Chris Lester’s column (2/24, Business, “Fight the bailout burnout”) suggests the fears experienced by Americans are caused by President Obama not being cheerful enough when discussing the economy. People are fearful because their home values have plummeted, their 401(k)s are depleted, they have friends or family who’ve lost their jobs, and they worry they can’t afford college for their kids. I appreciate the president’s honest assessment and efforts to deal with the crisis.
As for the suggestion that a scarlet “B” be worn by “anyone receiving bailout assistance,” let’s be honest. It’s not just unemployed auto or construction workers or homeowners facing foreclosure who benefit. Everyone who uses public schools, drives across bridges and highways, needs a loan or even works for a company whose customers will have more money to spend stands to gain.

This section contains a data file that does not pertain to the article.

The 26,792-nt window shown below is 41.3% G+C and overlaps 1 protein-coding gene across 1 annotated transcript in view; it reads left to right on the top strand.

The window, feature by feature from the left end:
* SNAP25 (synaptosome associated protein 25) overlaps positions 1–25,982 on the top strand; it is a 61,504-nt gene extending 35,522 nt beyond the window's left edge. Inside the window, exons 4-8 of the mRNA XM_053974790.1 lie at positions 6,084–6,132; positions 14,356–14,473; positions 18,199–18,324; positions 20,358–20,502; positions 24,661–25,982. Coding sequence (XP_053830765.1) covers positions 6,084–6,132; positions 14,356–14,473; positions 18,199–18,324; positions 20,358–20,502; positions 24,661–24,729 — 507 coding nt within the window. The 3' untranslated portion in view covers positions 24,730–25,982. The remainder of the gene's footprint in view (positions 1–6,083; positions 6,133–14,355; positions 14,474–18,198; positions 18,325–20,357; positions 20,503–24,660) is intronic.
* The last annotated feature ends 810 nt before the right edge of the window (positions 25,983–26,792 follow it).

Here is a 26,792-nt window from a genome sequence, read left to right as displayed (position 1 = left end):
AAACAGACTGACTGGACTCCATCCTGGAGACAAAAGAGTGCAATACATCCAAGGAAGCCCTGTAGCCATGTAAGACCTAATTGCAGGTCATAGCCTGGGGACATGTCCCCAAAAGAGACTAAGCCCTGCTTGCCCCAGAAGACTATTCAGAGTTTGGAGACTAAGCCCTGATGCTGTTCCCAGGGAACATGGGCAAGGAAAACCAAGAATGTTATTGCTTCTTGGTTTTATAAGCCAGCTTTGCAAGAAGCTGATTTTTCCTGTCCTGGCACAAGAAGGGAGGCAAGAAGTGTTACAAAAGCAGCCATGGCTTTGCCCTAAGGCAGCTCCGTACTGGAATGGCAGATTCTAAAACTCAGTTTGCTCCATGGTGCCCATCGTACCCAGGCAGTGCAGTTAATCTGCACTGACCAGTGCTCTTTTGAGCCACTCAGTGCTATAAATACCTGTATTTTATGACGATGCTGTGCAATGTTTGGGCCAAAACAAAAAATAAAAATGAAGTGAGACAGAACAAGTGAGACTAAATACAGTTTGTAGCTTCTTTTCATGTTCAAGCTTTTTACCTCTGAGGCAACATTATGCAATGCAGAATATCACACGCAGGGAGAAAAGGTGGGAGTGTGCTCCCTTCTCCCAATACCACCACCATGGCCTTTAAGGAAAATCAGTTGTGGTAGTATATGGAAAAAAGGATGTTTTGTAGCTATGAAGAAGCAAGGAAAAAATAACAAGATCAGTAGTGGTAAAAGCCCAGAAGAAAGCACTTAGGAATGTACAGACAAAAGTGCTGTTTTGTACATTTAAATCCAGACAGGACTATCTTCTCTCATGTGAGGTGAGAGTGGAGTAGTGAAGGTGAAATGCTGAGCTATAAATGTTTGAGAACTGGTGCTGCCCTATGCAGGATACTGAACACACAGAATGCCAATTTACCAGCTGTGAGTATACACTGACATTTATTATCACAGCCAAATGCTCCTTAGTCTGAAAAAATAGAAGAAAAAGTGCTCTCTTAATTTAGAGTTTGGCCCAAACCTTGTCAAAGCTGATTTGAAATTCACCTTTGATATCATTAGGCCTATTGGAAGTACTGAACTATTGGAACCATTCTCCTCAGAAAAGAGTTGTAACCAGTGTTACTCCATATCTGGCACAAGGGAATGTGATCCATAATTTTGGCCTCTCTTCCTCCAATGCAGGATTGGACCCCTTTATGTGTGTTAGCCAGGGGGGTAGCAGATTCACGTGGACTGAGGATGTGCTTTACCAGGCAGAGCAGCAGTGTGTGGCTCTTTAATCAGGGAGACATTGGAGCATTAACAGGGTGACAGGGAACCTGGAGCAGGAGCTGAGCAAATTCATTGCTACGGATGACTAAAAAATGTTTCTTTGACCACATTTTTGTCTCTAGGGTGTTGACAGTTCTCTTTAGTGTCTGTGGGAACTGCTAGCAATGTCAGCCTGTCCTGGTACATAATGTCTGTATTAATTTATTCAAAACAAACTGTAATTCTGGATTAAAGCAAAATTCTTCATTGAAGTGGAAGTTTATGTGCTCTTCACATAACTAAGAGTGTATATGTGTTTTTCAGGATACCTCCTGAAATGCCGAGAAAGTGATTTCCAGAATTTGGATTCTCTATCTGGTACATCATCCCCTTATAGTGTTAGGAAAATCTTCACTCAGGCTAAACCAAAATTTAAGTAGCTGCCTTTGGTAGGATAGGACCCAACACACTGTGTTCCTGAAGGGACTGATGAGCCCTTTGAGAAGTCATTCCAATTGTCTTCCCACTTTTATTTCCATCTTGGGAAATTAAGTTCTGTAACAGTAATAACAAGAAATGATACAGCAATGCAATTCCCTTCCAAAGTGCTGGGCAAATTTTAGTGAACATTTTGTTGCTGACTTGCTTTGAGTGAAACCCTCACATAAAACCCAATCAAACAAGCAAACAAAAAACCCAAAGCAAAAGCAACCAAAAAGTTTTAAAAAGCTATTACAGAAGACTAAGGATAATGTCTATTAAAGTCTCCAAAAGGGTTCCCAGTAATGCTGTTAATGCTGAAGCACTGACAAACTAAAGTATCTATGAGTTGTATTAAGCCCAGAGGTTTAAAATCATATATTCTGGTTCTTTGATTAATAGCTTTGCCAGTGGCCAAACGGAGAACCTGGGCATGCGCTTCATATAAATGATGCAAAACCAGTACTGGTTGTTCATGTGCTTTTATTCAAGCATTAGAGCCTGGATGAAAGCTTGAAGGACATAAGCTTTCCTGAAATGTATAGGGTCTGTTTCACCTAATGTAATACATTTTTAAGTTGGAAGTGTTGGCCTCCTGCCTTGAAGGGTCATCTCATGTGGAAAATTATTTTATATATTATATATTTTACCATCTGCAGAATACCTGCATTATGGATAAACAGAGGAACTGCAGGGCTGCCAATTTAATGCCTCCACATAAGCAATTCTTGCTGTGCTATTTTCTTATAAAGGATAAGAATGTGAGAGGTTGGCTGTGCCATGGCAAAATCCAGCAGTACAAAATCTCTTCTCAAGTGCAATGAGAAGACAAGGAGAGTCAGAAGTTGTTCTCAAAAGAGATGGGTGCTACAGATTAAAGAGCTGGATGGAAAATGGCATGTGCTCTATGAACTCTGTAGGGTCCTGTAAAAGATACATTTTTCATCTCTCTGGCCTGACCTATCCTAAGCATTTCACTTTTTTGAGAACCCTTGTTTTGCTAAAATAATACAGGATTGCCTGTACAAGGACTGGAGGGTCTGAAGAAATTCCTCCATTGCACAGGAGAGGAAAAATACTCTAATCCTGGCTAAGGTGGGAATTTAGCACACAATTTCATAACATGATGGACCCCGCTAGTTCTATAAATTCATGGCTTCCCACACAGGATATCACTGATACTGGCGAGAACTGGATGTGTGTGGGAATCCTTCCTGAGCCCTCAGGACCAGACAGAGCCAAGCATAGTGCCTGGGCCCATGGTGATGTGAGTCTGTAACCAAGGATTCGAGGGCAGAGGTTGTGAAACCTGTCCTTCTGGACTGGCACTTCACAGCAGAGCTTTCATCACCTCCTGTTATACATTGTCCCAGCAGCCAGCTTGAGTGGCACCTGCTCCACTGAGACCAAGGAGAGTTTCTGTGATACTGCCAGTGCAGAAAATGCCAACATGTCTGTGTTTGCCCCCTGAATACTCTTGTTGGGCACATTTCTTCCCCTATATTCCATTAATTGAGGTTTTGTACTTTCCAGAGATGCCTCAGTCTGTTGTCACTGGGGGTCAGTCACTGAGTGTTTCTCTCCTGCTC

Like it or not, we’re all in this together. Berating the president or the most obvious recipients of the stimulus will not move us forward.
I really enjoy reading the flood of boastful letters to The Star describing how sensible and perceptive some people are to have purchased only the size of home they could afford, paid all their bills on time and never defaulted on a loan. They also help old ladies across the street and always pet puppies and on and on.
They decry the government “handout” of helping people keep their mortgage payments current to avoid default, and they cynically demand that government also pay their mortgage payment. “It’s socialism!” they scream.
Yet these are the same people who will rant and rave and kick and scream and whine if half of the houses on their block go into foreclosure and become a blight on the neighborhood. If you think your home value is down now, guess what? You haven’t seen anything yet.
Get a grip, folks. Which option do you prefer?